AN 5.31 With Princess Sumanā

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At one time the Buddha was staying near Sāvatthī in Jeta’s Grove, Anāthapiṇḍika’s monastery. Then Princess Sumanā, escorted by five hundred chariots and five hundred royal maidens, went up to the Buddha, bowed, sat down to one side, and said to him:

“Sir, suppose there were two disciples equal in faith, ethics, and wisdom. One is a giver, one is not. When their body breaks up, after death, they’re reborn in a good place, a heavenly realm. When they have become gods, would there be any distinction or difference between them?”

“There would be, Sumanā,” said the Buddha.

“As a god, the one who was a giver would surpass the other in five respects: divine lifespan, beauty, happiness, fame, and sovereignty. As a god, the one who was a giver would surpass the other in these five respects.”

“But sir, if they pass away from there and come back to this state of existence as human beings, would there still be any distinction or difference between them?”

“There would be, Sumanā,” said the Buddha.

“As a human being, the one who was a giver would surpass the other in five respects: human lifespan, beauty, happiness, fame, and sovereignty. As a human being, the one who was a giver would surpass the other in these five respects.”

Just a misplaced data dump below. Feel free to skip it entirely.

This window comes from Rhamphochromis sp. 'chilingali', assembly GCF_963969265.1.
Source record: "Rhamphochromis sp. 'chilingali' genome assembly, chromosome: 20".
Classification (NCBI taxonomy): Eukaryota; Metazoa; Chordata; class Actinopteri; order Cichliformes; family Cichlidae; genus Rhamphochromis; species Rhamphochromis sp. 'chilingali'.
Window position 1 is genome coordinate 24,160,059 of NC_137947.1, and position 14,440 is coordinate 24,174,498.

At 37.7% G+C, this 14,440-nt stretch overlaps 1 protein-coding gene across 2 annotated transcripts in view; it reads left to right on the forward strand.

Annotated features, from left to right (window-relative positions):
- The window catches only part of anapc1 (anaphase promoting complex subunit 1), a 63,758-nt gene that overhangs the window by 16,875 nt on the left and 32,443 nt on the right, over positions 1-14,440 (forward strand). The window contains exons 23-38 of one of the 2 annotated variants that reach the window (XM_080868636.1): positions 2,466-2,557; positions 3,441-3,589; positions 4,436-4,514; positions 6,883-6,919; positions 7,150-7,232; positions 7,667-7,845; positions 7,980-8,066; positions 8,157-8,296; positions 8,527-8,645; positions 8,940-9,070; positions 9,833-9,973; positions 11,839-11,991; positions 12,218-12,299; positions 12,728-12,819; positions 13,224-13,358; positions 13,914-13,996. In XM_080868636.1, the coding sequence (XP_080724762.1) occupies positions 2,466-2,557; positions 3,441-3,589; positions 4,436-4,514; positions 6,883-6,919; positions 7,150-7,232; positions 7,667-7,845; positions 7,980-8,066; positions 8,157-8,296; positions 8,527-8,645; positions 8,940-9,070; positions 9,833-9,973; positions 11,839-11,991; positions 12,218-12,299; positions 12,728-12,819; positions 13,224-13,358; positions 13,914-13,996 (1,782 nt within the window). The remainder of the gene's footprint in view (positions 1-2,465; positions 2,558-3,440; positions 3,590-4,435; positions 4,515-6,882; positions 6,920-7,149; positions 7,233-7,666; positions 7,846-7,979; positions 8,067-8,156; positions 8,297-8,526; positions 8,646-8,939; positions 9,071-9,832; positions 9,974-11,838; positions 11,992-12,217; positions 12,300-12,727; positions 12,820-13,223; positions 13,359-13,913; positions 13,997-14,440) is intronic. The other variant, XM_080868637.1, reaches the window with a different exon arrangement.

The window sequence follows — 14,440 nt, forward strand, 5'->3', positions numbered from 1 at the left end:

“But sir, if they both go forth from the lay life to homelessness, would there still be any distinction or difference between them?”

“There would be, Sumanā,” said the Buddha.

“As a monk, the one who was a giver would surpass the other in five respects. They’d usually use only what they’ve been invited to accept—robes, alms-food, lodgings, and medicines and supplies for the sick—rarely using them without invitation. When living with other spiritual practitioners, they usually treat them agreeably by way of body, speech, and mind, rarely disagreeably. As a monk, the one who was a giver would surpass the other in these five respects.”

“But sir, if they both attain perfection, as perfected ones would there still be any distinction or difference between them?”

“In that case, I say there is no difference between the freedom of one and the freedom of the other.”

“It’s incredible, sir, it’s amazing! Just this much is quite enough to justify giving gifts and making merit. For merit is helpful for those who have become gods, human beings, and monks.”

“That’s so true, Sumanā. It’s quite enough to justify giving gifts and making merit. For merit is helpful for those who have become gods, human beings, and monks.”

That is what the Buddha said. Then the Holy One, the Teacher, went on to say:

“The moon so immaculate,
journeying across the dimension of space;
outshines with its radiance
all the world’s stars.

So too, a faithful individual,
perfect in ethics,
outshines with their generosity
all the world’s stingy people.

The thundering rain cloud,
its hundred peaks wreathed in lightning,
pours down over the rich earth,
soaking the plains and lowlands.

Even so, an astute person accomplished in vision,
a disciple of the fully awakened Buddha,
surpasses a stingy person
in five respects:

long life and fame,
beauty and happiness.
Blessed with riches,
they depart to rejoice in heaven.”

Based on the translation by Bhikkhu Sujato, 2018. Read the original on SuttaCentral.net